The Zeitgeist Movement

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The Zeitgeist Movement
Zeitgeist Movement globe.png
Movement logo
Abbreviation TZM
Formation 2008[1]
Type Political movement
Region served Global
Key people Peter Joseph
Website www.thezeitgeistmovement.com

The Zeitgeist Movement advocates a transition from a global money-based economic system to a resource-based economy.[2] The organization was founded by Peter Joseph.[2]

Joseph's films, which form the basis of The Zeitgeist Movement's ideas are critical of market capitalism and the price system in general. Joseph created a political movement according to The Daily Telegraph, that assumes future generations will view religious ideas as a misleading method of controlling society and embrace sustainable ecological concepts.[3]

The name of the group comes from the German word Zeitgeist, meaning "spirit of the age" or "spirit of the time".

History

Zeitgeist: The Movie (2007) started the chain of events leading to the introduction of the movement later.[4]At the end of the subsequent film, Zeitgeist: Addendum (2008), Joseph introduced the Zeitgeist Movement.[5]The group described itself as the activist arm of The Venus Project, featured in Zeitgeist: Addendum and Zeitgeist: Moving Forward (2011). In April 2011 the two groups ended their association with one reporter describing their contentions as an "apparent power struggle".[5][6]

Views

The group describes the current socioeconomic system as structurally corrupt and inefficient in the use of resources.[7] The Zeitgeist Movement advocates transition from a global money-based economic system to a resource-based style economy of the type advocated by the Venus Project's Jacques Fresco.[2]

Currently

The Zeitgeist Movement's ideas are presented through local and national chapters and online release of media.[2] Zeitgeist holds an annual event, Z-Day, in March. Z-Day 2014 was held in Toronto, Ontario.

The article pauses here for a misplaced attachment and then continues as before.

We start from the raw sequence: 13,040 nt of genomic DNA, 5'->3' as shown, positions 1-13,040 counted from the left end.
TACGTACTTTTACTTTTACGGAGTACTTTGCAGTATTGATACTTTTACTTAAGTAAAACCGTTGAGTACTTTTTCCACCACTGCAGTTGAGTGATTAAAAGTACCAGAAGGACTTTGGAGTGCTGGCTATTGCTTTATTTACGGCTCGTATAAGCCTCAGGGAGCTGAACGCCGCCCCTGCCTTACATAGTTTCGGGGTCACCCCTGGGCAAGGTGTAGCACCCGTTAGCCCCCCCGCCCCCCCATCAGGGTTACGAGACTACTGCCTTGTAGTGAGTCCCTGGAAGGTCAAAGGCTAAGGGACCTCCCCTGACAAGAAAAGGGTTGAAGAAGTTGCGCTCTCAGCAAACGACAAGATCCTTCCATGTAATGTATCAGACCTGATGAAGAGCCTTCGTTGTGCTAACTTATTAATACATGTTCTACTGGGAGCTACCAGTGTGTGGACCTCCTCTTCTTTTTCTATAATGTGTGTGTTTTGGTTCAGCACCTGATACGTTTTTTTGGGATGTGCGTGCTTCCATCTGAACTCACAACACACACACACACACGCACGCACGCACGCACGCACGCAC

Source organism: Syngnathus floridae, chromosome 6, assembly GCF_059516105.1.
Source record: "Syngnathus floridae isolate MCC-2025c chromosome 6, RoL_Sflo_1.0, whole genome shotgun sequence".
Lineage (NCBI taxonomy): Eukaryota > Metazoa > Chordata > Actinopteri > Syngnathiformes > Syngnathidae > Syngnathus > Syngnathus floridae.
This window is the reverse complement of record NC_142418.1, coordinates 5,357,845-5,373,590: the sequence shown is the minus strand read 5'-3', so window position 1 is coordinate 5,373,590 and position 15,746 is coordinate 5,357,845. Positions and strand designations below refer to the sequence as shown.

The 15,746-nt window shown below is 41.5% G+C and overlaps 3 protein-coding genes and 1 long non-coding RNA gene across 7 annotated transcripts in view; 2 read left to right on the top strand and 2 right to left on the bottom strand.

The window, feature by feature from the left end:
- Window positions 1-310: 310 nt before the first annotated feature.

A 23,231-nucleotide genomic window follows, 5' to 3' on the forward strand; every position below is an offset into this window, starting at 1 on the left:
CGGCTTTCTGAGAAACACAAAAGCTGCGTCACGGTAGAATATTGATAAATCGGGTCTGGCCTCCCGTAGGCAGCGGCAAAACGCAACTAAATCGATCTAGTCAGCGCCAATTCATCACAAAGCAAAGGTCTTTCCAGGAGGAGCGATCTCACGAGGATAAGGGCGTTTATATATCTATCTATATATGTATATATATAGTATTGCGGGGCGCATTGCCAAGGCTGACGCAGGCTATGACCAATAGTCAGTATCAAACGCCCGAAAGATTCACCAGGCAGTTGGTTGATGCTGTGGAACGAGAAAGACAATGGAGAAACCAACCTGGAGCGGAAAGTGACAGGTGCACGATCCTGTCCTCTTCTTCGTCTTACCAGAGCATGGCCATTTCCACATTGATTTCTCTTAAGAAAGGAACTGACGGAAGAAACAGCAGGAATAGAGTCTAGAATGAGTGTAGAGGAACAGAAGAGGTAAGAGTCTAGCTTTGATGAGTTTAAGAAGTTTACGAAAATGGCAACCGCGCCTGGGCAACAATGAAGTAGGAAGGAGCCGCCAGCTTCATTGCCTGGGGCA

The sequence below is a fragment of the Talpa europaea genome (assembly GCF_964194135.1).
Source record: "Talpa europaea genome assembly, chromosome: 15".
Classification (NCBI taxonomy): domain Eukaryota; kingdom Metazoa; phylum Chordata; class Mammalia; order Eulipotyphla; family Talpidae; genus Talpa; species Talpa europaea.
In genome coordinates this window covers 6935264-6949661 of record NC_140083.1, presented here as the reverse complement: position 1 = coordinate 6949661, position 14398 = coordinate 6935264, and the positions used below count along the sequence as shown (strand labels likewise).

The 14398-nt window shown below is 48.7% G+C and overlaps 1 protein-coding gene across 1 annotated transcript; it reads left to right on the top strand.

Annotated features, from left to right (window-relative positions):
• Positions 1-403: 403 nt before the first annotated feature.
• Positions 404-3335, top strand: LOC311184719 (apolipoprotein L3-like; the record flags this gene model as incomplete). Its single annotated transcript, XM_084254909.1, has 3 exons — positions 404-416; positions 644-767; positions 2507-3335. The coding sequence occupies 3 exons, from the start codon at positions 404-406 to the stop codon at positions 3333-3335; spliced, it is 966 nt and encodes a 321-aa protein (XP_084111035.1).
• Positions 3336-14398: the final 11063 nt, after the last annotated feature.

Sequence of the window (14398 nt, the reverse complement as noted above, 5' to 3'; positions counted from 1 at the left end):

Reception

An article in The New York Times noted that Zeitgeist The Movie may be most famous for alleging that the attacks of Sept. 11 were an “inside job” 'perpetrated by a power-hungry government on its witless population', a point of view Mr. Joseph said he "moved away from" (as of 2009 in an interview).[7]

According to a film critic for the Chicago Sun Times (Bill Stamets) Peter Joseph’s movie Zeitgeist Moving Forward takes an imaginative leap at the end of the movie when a dramatized scenario for peaceful revolt occurs: 'citizens of Earth see the light and toss all their cash into fires outside banks'. The review goes on to say that 'the first two “Zeitgeist” films [“Zeitgeist: The Movie” (2007) and “Zeitgeist: Addendum” (2008)] spawned a grass-roots movement'.[8]

An article in the Journal of Contemporary Religion describes the movement as an example of a "conspirituality", a synthesis of New Age spirituality and conspiracy theory.[9]

In Tablet Magazine, journalist Michelle Goldberg criticized Zeitgeist: The Movie as being "steeped in far-right, isolationist, and covertly anti-Semitic conspiracy theories," and called the Zeitgeist Movement "the world's first Internet-based cult, with members who parrot the party line with cheerful, rote fidelity." She went on to write that the film borrows from the work of Eustace Mullins, Lyndon LaRouche, and radio host Alex Jones, saying that Zeitgeist: The Movie portrays a cabal of international bankers purportedly ruling the world.[10] In an interview with TheMarker, Joseph stated that while the film does mention bankers it does not seek to place blame on any individual or group of individuals. He argues they are merely a product of a socioeconomic system in need of change.[11]

See also

References

  1. ^ "TZM – Mission Statement". Retrieved April 2, 2013. 
  2. ^ a b c d New world re-order: The Zeitgeist Movement spreads to Ventura County, Shane Cohn, VC Reporter (California), May 12, 2011
  3. ^ http://www.telegraph.co.uk/news/worldnews/europe/netherlands/9337209/Forest-boy-inspired-by-Zeitgeist-movement.html Retrieved April-29-2014
  4. ^ http://www.tabletmag.com/jewish-news-and-politics/57732/brave-new-world Retrieved June 9, 2012
  5. ^ a b Bill Stamets (February 15, 2011). "Art-house films: ‘Marwencol,’ ‘Zeitgeist’". Chicago Sun-Times. Retrieved March 7, 2011. 
  6. ^ http://orlandoweekly.com/news/the-view-from-venus-1.1217175?pgno=6 Retrieved May-18-2014
  7. ^ a b "They’ve Seen the Future and Dislike the Present". New York Times. 2009-03-16. 
  8. ^ Bill Stamets: Art-house films: ‘Marwencol,’ ‘Zeitgeist’. Chicago Sun Times, Feb 12, 2011.
  9. ^ Ward, Charlotte; Voas, David (2011). "The Emergence of Conspirituality". Journal of Contemporary Religion 26 (1): 109. doi:10.1080/13537903.2011.539846. Retrieved June 16, 2012. 
  10. ^ Goldberg, Michelle (February 2, 2011). "Brave New World". Tablet Magazine. "The first Zeitgeist documentary borrowed from the work of Eustace Mullins, Lyndon LaRouche, and Alex Jones to rail against the cabal of international bankers that purportedly rules the world." 
  11. ^ Discussion of the Zeitgeist Movement with Peter Joseph on YouTube, TheMarkerTV (Israel), Jan. 19, 2012. Interview conducted in English, following a brief introduction to Joseph and the Movement in Hebrew.

External links